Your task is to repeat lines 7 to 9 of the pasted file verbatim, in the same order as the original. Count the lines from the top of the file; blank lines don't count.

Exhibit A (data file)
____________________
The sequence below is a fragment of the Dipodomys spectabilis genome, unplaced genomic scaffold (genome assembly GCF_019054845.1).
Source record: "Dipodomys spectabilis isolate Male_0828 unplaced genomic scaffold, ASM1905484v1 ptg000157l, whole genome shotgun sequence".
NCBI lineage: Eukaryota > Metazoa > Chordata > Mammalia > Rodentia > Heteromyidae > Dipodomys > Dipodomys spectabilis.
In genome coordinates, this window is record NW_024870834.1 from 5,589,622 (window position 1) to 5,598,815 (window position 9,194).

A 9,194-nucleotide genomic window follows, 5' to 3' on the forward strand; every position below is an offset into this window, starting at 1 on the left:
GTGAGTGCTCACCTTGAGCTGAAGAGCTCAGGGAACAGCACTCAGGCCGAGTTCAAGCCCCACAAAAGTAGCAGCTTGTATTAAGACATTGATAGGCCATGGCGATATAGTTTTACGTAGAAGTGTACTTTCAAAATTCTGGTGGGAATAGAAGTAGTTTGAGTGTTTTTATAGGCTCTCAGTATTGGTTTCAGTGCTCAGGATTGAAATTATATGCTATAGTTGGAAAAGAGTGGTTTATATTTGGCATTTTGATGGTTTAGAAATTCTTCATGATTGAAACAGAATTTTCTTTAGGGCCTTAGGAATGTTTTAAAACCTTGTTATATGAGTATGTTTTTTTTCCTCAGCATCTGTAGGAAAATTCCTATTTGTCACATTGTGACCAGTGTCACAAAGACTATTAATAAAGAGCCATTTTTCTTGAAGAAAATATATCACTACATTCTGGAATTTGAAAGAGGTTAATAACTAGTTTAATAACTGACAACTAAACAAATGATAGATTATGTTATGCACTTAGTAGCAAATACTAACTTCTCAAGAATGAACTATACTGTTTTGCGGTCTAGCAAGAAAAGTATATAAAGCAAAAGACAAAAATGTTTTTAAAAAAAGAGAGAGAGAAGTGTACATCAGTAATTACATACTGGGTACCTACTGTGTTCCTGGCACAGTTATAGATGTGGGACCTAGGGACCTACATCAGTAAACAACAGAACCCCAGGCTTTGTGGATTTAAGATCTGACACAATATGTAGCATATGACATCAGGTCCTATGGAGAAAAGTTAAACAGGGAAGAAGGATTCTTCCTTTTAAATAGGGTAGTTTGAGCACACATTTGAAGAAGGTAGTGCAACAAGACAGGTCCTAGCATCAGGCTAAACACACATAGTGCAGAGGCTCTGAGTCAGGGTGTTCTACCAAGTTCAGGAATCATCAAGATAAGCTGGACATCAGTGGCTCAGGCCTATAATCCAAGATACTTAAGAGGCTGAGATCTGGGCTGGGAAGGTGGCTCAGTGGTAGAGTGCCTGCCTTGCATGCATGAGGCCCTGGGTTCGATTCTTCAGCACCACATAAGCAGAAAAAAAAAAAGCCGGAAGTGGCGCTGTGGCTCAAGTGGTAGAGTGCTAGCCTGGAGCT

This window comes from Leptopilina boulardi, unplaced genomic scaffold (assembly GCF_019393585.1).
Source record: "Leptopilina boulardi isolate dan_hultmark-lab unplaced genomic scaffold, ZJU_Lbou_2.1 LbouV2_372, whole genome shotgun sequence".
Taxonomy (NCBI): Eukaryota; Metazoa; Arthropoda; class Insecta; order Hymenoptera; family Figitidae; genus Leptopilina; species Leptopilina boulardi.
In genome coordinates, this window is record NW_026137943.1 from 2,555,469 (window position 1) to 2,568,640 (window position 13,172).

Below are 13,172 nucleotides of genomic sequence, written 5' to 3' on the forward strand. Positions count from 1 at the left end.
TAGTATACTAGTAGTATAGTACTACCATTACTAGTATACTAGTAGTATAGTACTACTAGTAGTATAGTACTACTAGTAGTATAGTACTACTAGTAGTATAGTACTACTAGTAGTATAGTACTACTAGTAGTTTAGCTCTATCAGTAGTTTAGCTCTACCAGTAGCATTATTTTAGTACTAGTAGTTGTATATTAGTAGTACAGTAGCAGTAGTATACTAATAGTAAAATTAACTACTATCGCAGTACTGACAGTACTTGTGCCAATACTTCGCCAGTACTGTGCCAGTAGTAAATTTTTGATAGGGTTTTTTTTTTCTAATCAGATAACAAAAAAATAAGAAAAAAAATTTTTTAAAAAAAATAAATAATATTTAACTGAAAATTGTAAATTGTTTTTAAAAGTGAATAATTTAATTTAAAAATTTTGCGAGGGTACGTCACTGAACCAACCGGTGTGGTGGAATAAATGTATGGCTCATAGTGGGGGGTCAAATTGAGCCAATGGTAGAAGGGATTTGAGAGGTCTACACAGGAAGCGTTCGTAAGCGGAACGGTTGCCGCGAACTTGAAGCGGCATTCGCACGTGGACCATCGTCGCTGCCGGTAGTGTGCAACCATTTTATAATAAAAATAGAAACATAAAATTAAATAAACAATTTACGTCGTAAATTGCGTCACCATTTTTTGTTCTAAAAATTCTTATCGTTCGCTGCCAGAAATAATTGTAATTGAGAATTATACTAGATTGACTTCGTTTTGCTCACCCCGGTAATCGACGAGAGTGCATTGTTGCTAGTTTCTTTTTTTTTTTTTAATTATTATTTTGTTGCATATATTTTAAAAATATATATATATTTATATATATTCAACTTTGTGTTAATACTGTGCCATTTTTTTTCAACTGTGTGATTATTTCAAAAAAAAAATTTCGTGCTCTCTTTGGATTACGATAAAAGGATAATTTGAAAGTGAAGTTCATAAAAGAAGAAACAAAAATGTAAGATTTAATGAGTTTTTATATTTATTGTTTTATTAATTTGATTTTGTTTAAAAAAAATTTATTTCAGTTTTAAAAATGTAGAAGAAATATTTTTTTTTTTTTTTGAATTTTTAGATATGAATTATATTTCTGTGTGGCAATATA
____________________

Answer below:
This window comes from Leptopilina boulardi, unplaced genomic scaffold (assembly GCF_019393585.1).
Source record: "Leptopilina boulardi isolate dan_hultmark-lab unplaced genomic scaffold, ZJU_Lbou_2.1 LbouV2_372, whole genome shotgun sequence".
Taxonomy (NCBI): Eukaryota; Metazoa; Arthropoda; class Insecta; order Hymenoptera; family Figitidae; genus Leptopilina; species Leptopilina boulardi.